- 1938: President Franklin D. Roosevelt signed the Civil Aeronautics Act, which established the independent Civil Aeronautics Authority.
- 1940: Roosevelt split the CAA into two separate agencies — the Civil Aeronautics Board (CAB) and the Civil Aeronautics Administration (CAA). The CAA’s responsibilities included certifying aircraft and flight personnel, enforcing safety regulations and developing airways. The CAB was responsible for making safety rules, investigating accidents and regulating airline economics.
- 1958: President Dwight D. Eisenhower signed the Federal Aviation Act, which effectively transferred the functions of the CAA to the newly formed Federal Aviation Agency.
- 1966-1967: Congress formed the Department of Transformation (DOT), combining all major federal transportation responsibilities into one agency. The original FAA was absorbed into this department and was renamed the Federal Aviation Administration. The CAB disbanded and the responsibility of accident investigation was transferred to the newly formed National Transportation Safety Board (NTSB) in 1967.
Since the 1960s, the FAA’s responsibilities have continued to grow. Currently, their safety programs include:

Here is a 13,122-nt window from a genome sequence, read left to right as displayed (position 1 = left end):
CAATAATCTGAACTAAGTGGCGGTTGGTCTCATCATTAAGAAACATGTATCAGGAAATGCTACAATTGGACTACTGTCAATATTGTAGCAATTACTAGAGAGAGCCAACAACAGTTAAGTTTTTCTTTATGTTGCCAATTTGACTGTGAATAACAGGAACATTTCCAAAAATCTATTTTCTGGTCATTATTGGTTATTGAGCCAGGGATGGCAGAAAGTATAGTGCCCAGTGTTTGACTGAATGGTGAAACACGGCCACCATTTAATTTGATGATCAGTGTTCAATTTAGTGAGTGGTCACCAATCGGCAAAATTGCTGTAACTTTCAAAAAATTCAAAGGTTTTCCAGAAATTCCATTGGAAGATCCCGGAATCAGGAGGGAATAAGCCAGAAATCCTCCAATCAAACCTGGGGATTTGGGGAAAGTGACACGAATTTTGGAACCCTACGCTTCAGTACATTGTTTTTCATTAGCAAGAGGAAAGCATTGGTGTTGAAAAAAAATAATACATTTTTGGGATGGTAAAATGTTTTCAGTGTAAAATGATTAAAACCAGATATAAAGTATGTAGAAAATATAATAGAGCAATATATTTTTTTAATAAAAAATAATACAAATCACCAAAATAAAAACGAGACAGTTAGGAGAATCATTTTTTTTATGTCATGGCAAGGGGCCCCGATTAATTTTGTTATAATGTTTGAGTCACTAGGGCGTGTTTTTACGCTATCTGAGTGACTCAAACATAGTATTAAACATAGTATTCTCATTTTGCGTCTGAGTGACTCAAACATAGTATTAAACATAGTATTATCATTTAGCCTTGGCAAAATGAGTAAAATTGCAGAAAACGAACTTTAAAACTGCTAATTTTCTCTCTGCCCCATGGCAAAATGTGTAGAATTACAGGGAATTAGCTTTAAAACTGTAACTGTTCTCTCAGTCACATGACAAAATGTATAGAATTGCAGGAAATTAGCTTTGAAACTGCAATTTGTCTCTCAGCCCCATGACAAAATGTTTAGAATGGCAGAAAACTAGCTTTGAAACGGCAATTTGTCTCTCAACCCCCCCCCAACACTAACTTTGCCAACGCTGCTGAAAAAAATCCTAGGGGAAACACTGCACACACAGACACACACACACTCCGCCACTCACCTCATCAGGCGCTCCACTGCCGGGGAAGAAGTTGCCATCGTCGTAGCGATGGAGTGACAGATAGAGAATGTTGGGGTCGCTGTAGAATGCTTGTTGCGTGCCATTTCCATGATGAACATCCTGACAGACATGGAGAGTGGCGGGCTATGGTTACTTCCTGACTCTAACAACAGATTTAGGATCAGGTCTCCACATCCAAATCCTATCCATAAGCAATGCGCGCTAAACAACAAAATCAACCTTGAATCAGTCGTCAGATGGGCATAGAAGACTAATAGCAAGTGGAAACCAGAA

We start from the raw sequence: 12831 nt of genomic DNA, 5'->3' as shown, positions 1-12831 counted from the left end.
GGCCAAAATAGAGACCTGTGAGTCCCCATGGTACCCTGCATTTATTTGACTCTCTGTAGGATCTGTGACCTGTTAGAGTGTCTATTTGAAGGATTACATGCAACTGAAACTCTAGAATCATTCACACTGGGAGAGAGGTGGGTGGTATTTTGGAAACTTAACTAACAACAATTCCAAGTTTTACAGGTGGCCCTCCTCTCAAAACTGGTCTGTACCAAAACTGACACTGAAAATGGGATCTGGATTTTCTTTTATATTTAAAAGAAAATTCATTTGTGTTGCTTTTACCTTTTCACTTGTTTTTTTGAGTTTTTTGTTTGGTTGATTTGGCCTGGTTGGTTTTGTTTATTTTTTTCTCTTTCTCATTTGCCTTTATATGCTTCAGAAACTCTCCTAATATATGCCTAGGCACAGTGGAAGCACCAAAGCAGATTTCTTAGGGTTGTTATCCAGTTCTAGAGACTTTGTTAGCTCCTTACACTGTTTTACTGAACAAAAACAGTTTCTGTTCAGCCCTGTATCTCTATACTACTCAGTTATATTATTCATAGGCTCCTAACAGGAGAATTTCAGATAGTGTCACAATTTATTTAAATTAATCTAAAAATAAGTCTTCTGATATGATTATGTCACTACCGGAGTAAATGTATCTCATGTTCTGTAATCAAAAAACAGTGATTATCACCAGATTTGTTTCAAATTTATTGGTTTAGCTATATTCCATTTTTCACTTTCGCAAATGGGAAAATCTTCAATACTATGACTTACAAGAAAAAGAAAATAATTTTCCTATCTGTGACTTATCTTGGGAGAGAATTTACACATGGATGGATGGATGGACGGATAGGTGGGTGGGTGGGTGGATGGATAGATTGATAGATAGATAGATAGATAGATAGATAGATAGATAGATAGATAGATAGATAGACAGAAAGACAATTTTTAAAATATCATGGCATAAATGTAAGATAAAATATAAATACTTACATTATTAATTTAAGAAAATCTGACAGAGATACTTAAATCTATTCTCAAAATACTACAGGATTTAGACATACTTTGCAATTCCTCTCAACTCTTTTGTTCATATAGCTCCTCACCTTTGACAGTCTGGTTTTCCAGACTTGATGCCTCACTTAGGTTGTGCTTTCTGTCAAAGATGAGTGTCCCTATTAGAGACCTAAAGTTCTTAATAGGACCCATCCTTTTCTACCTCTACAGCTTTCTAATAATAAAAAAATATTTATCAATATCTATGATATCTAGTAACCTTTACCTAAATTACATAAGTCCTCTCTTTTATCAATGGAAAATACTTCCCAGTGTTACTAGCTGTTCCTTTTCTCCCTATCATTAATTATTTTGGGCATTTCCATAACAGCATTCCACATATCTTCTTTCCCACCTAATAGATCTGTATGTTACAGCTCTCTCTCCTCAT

- Creating systems for military and commercial air traffic control, such as airport towers and flight service stations
- Establishing airways and air traffic rules
- Licensing pilots and maintenance technicians
- Certifying repair stations, technicians, mechanics and flight crews
- Participating in international conferences and exchanges with regulatory bodies in other countries
- Developing manufacturing standards for airworthiness
National Transportation Safety Board
The National Transportation Safety Board (NTSB) investigates accidents in public transportation, including aircraft. The NTSB was established in 1967 when Congress first created the Department of Transportation.
Originally intended as an organization within the DOT, the NTSB became its own independent organization in 1974 to ensure fair, objective investigations and recommendations. Additionally, the NTSB’s duties expanded in 1996 to include providing federal assistance to families of aviation accident victims.
However, the NTSB is not involved with the operation, regulation or funding of any mode of transportation that falls under government authority. The Board has conducted almost 152,000 investigations since its humble beginnings in 1967 and continues to perform this duty to this day.
World Wars Push Aviation Forward